I grew up on the Clackamas River and fishing for coho was just one of those things you did in the fall. As I got older and started my guiding career we started to focus on the Deschutes River swinging flies for steelhead. Now, over 20 years later with an entire crew of guides and support staff working for me on the Deschutes River- for the first time ever, the Deschutes River has been shut down for steelhead fishing due to low return numbers. What a blow to our main business plan for fall! However, it wasn’t hard to come back to my roots and float by the property of my youth where my parents still live and enjoy coho fishing on the Clackamas River.
What a year to get back on coho on the Clack! This year’s run is projected to be one of the best ever recorded for our early wild run coho. The Clackamas has three separate runs of coho salmon. First is the Eagle Creek hatchery run. This run goes up the wild canyon of Eagle Creek to a Federal fish hatchery. The creek runs cold and clear most of the year and actually flows out of a wilderness area; one of the reasons it has such excellent water quality. As of Sept 29th there was approximately 1500 coho at the hatchery following a rain the end of Sept. Coho returns to Eagle Creek hatchery are commonly around 3-4,000 fish. Considering the small size of this stream that is a lot of fish!
The second coho run on the Clackamas is the early wild coho run (run timing is similar to the Eagle Cr fish). These fish are all wild and are headed for the upper Clackamas River basin. These have been thriving in recent years. Last year’s run was a modern day record of around 6,300 fish. So far this year’s run is on track to easily beat that record at over 6,000 fish already with biologists projecting the run to hit a whopping 9,000- 10,000 fish.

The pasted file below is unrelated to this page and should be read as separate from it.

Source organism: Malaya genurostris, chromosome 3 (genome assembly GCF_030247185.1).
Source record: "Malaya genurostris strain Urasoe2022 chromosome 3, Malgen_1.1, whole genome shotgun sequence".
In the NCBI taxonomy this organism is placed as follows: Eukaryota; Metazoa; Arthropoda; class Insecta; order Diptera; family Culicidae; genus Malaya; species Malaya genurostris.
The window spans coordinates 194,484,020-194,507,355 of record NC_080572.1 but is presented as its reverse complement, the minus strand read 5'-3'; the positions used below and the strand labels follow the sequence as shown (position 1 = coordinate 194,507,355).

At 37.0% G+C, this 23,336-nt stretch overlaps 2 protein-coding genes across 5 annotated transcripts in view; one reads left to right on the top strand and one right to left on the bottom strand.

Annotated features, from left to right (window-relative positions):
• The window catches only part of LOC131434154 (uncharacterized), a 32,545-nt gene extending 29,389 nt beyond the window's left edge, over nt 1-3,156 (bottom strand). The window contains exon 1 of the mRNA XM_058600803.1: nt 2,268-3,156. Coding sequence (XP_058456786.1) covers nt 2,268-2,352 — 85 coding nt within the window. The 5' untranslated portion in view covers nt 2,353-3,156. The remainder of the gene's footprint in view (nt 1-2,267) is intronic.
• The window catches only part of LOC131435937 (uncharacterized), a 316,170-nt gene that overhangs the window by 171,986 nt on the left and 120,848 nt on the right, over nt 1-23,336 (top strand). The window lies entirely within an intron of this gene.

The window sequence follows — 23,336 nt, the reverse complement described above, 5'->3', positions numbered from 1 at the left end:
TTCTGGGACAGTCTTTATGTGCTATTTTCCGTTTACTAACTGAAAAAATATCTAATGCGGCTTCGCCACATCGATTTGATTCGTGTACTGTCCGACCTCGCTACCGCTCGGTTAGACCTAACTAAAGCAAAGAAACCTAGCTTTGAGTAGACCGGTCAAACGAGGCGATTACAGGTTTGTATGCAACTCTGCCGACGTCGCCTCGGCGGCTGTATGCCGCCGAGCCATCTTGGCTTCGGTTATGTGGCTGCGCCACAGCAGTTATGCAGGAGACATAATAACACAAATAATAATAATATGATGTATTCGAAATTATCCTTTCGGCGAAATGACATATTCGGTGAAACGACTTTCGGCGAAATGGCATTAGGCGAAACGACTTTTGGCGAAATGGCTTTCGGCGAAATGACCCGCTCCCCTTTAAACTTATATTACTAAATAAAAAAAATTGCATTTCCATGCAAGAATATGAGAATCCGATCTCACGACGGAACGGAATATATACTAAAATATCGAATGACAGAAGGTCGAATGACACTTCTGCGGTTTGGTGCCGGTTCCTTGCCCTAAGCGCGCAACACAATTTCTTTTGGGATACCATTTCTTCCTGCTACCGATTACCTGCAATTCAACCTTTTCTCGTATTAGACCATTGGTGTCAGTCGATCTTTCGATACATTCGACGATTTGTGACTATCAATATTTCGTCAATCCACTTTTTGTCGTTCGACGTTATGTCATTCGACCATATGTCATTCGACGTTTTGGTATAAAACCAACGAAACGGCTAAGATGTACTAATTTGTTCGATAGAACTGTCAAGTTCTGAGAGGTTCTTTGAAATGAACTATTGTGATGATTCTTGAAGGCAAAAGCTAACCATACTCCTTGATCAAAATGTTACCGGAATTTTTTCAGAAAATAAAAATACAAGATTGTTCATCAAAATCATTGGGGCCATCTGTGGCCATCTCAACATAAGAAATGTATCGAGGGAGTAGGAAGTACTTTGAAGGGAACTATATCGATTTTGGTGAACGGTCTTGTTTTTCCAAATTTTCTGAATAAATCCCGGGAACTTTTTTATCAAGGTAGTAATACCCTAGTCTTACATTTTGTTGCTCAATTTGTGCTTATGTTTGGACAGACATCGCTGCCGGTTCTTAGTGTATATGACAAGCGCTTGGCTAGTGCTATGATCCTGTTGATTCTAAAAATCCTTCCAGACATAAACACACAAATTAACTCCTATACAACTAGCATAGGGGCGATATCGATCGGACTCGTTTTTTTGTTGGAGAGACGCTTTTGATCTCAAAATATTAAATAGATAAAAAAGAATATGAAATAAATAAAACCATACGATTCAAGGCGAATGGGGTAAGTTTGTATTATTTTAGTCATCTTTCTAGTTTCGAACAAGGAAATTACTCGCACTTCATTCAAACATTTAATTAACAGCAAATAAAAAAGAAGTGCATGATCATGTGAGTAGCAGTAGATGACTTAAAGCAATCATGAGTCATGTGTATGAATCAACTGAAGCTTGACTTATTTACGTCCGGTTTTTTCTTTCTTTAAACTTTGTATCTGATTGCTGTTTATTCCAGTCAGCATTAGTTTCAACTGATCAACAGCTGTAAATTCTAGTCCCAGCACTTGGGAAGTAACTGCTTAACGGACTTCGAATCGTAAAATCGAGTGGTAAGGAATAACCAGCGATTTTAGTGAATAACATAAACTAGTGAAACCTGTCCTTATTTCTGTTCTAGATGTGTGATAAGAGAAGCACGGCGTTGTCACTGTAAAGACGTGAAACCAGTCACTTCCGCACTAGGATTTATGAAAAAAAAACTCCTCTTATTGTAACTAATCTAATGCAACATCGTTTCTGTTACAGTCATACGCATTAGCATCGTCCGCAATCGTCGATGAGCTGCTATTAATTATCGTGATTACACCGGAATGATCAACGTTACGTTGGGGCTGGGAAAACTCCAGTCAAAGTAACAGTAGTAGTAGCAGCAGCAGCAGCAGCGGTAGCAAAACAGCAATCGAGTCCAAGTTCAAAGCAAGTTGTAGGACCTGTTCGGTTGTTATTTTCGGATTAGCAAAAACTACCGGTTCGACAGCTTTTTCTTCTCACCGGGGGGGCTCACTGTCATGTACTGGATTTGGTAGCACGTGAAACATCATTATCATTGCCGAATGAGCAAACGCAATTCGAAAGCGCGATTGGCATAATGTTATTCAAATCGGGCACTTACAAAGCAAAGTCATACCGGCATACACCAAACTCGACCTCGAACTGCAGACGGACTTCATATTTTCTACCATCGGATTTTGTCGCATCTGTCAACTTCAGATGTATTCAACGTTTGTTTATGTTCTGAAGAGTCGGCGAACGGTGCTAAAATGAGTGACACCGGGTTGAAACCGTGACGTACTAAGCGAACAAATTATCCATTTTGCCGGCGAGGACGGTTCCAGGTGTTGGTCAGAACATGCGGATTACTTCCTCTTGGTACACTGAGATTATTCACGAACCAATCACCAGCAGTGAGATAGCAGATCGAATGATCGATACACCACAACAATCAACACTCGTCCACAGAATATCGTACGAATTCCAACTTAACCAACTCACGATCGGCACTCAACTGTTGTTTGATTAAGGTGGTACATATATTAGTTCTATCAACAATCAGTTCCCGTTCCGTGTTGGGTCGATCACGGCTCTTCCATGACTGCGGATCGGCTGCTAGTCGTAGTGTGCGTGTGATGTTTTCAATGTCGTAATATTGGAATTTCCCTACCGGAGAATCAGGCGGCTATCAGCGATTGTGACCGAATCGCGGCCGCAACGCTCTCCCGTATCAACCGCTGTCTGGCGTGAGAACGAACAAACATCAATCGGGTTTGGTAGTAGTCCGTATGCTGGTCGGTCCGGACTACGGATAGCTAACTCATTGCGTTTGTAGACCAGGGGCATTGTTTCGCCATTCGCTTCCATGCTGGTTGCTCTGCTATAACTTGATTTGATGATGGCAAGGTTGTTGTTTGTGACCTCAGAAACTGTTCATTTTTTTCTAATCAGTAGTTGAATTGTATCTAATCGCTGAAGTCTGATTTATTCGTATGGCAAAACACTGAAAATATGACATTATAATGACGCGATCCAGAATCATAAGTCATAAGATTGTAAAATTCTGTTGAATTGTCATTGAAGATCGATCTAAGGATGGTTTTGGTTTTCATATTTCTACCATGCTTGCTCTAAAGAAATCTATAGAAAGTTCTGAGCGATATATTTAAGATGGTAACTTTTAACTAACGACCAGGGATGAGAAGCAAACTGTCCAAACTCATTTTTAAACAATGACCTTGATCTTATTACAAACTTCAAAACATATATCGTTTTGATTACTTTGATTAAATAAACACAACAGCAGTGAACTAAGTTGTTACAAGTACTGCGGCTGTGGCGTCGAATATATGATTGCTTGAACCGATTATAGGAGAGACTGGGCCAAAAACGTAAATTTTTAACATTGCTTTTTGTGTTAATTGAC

The third coho run on the Clackamas is the lesser known late run. These fish sprinkle through from Dec-February and are all wild and headed into the upper basin (where fishing is closed) to spawn. When you encounter these fish they are typically big, brawny and tough fighters.
Prime time for the early wild and Eagle Cr hatchery fish is usually from mid-September through October depending on fall rains.
For a coho adventure on the Clackamas come join us! Water Time Outfitters guides are now fishing the Clackamas for coho the months of Sept and October. You can find a guide by emailing: firstname.lastname@example.org
If your interested in learning more about the seasons of the Clackamas check our Clackamas River Workshop. We call it the bank bound anglers guide to fishing the seasons of the Clackamas.